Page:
Boundary Encroachment, Adverse Possession & Easements
Settle Your Disputes with a San Diego Real Estate Attorney
Land ownership and boundaries are not always simple matters. If someone builds upon or occupies a portion of your land without permission, you need to act to remedy the situation.
In some cases, this encroachment can lead to the trespasser legally owning some of your land through adverse possession. Conflicts that arise between property owners might need to be resolved in court, but you can also prevent them by having an attorney draft and review your contracts before you sign them.
Our San Diego real estate lawyers have more than 65 years of combined experience both reviewing property-related documents and representing clients in court. We can explain the different methods of asset protection available to you and help you proceed in a way that prevents legal setbacks in the future.
Have a complex real estate matter? Contact Purdy & Bailey, LLP at (858) 360-7080 for more information about your legal options.
What is Boundary Encroachment in California Real Estate?
A boundary encroachment occurs when someone constructs something that intrudes upon your property. This could involve commercial real estate. Not only is this a nuisance, but it can also affect your ability to sell the property later.
In California, one example that we see often involves violations of California solar rights laws, such as:
- The Solar Rights Act
- And Solar Shade Act
If your neighbor constructs something that blocks your solar panels, for example, you need to take action. If your neighbor refuses to respect your property rights, we can attempt to resolve things amicably and/or file a lawsuit. This way, the court can order him to stop encroaching upon your property.
What is the Difference Between Encroachment and Easement?
Encroachment and easement are similar, however, easements must be agreed upon by both parties, formally or informally. The activities of each property owner are usually authorized or compensation is involved. Encroachment refers to activity that is unauthorized.
Upholding Terms of Easement Agreements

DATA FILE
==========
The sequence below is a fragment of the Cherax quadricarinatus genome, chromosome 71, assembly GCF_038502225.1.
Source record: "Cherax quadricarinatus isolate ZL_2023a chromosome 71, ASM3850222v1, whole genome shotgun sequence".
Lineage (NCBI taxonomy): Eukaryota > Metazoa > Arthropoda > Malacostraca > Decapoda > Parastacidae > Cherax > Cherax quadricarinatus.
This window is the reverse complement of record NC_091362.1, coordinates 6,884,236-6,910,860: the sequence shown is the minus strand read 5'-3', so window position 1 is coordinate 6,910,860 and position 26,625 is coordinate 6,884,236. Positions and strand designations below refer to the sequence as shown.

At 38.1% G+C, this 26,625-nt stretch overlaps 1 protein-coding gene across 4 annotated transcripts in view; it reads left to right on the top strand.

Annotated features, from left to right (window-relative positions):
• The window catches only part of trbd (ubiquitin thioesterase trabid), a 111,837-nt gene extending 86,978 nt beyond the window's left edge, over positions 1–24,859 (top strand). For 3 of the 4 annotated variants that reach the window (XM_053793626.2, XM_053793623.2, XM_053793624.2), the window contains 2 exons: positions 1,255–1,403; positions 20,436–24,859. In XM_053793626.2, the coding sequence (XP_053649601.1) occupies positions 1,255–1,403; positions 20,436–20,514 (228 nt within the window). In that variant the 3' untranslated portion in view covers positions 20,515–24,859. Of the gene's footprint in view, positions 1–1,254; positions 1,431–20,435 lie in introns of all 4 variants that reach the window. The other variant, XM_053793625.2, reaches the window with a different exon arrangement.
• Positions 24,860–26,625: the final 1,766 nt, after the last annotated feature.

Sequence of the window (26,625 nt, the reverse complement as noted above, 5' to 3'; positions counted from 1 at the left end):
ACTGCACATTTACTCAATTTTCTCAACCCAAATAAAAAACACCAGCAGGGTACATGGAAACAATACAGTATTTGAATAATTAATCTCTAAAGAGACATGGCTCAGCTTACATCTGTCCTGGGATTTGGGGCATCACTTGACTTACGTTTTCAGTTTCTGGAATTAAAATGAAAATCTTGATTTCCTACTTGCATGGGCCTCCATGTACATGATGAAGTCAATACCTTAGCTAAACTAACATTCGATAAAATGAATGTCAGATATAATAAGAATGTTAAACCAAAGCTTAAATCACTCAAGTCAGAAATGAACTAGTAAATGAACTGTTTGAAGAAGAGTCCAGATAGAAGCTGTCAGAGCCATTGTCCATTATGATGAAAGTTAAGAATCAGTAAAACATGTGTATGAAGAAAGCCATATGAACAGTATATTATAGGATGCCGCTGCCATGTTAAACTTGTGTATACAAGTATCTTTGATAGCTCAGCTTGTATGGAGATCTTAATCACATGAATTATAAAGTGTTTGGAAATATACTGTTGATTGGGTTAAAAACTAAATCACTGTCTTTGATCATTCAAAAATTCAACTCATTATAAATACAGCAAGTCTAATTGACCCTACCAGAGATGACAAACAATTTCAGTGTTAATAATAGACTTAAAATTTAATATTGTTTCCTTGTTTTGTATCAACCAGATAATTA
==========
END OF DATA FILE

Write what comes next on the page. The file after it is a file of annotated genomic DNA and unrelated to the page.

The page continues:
An easement is a property right of access. Easements allow the government, private companies and/or individuals to lawfully use a portion of your real property.
This could apply to:
- Utility companies running electrical or sewage pipes under your home (utility easements)
- Or the city allowing residents to access a public lake or park by crossing a part of your property (easements by necessity)
You can also sell a portion of your property as an easement to someone else (private easement) or grant someone access to your property for a set period of time (prescriptive easement).
It is very important that you draft easement agreements carefully, as they could have long-lasting effects on how you choose to use your property. Violating an easement can also have serious consequences, and if this is the situation, our attorneys can guide you down the correct path to remedy the problem.
How Do Adverse Possession Laws Affect My Property?
If you are involved in boundary disputes, adverse possession laws could affect your case. Adverse possession occurs when a trespasser gains legal rights to a portion of property by living on it, traversing it routinely or building on it.
This might occur because the trespasser was mistakenly told that she owns the portion of the property that actually belongs to you. In other situations, the trespasser knew she did not own the land but chose to build on it anyway.
You may be able to take the following steps to resolve this issue:
- To gain your property back, you need to prove that you are the rightful owner. Through quiet title actions, the court will decide who actually owns the land.
- To stop someone from trespassing on your property, the court may issue a temporary injunction against the trespasser. Injunctive relief can immediately put a stop to unlawful behavior.
Pursue Resolution with our Experienced San Diego Real Estate Lawyers!
If you are involved in boundary disputes involving any of the above scenarios, or if you are about to write a contract granting someone else permission to your land, speak with our real estate attorneys.
We understand how real property disputes can escalate into lengthy, expensive lawsuits if not handled correctly from the start. We can advise you on how to reach a successful resolution.
To learn more about your boundary encroachment case in San Diego, call (858) 360-7080 to reach Purdy & Bailey, LLP today!
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